The role of non-cognate T cell stimulation during intracellular bacterial infection

Research output: Contribution to journalArticle

6 Citations (Scopus)

Abstract

Intra-macrophage bacterial infections cause significant morbidity and mortality in both the developed and developing world. Protective host immune responses to these infections initially requires the activation and expansion of pathogen-specific CD4 Th1 cells within lymphoid tissues and subsequent relocation of these effector cells to sites of infection. After entering infected tissues, the elicitation of Th1 bactericidal activity can be triggered by cognate or non-cognate signals that are delivered by locally infected antigen-presenting cells and innate cells. However, the contribution of non-cognate stimulation to the resolution of bacterial infection remains poorly understood, especially in the context of a Th1 response. Here, we review the current data on Th1 cell activation and expansion in mouse models of Salmonella and Chlamydia infection and discuss the potential role of non-cognate Th1 cell stimulation in these disease models. Greater understanding of this pathway of T cell activation may lead to the design of therapeutics or vaccines to combat intra-macrophage pathogens.

Original languageEnglish (US)
Article numberArticle 319
JournalFrontiers in Immunology
Volume5
Issue numberJUL
DOIs
StatePublished - 2014

Fingerprint

Th1 Cells
Bacterial Infections
T-Lymphocytes
Macrophages
Chlamydia Infections
Salmonella Infections
Lymphoid Tissue
Antigen-Presenting Cells
Infection
Vaccines
Morbidity
Mortality
Therapeutics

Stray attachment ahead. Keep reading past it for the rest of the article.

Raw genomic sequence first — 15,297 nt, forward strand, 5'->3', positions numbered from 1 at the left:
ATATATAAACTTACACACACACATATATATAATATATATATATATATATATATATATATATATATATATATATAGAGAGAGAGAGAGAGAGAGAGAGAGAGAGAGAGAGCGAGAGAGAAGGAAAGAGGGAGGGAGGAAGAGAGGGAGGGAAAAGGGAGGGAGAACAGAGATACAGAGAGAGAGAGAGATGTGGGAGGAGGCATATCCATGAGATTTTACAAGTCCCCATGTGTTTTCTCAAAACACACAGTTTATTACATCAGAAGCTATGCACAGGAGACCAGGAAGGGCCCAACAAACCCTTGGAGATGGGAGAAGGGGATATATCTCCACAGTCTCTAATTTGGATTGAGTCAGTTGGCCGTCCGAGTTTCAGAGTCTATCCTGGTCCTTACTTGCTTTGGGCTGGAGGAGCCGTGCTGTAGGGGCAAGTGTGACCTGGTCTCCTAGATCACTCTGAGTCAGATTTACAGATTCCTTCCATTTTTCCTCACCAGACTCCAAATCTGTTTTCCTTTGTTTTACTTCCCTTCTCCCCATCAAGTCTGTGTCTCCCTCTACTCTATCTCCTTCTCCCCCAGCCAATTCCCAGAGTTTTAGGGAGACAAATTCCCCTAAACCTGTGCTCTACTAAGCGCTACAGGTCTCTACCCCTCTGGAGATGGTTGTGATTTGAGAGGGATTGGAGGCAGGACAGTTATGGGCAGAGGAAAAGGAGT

Keywords

  • Bacterial infections
  • IFN-gamma
  • Protective immunity
  • Salmonella
  • T cell

ASJC Scopus subject areas

  • Immunology
  • Immunology and Allergy

Cite this

The role of non-cognate T cell stimulation during intracellular bacterial infection. / Mcsorley, Stephen J.

In: Frontiers in Immunology, Vol. 5, No. JUL, Article 319, 2014.

Research output: Contribution to journalArticle

@article{0893ad9802274057a82a846d89fc6d71,
title = "The role of non-cognate T cell stimulation during intracellular bacterial infection",
abstract = "Intra-macrophage bacterial infections cause significant morbidity and mortality in both the developed and developing world. Protective host immune responses to these infections initially requires the activation and expansion of pathogen-specific CD4 Th1 cells within lymphoid tissues and subsequent relocation of these effector cells to sites of infection. After entering infected tissues, the elicitation of Th1 bactericidal activity can be triggered by cognate or non-cognate signals that are delivered by locally infected antigen-presenting cells and innate cells. However, the contribution of non-cognate stimulation to the resolution of bacterial infection remains poorly understood, especially in the context of a Th1 response. Here, we review the current data on Th1 cell activation and expansion in mouse models of Salmonella and Chlamydia infection and discuss the potential role of non-cognate Th1 cell stimulation in these disease models. Greater understanding of this pathway of T cell activation may lead to the design of therapeutics or vaccines to combat intra-macrophage pathogens.",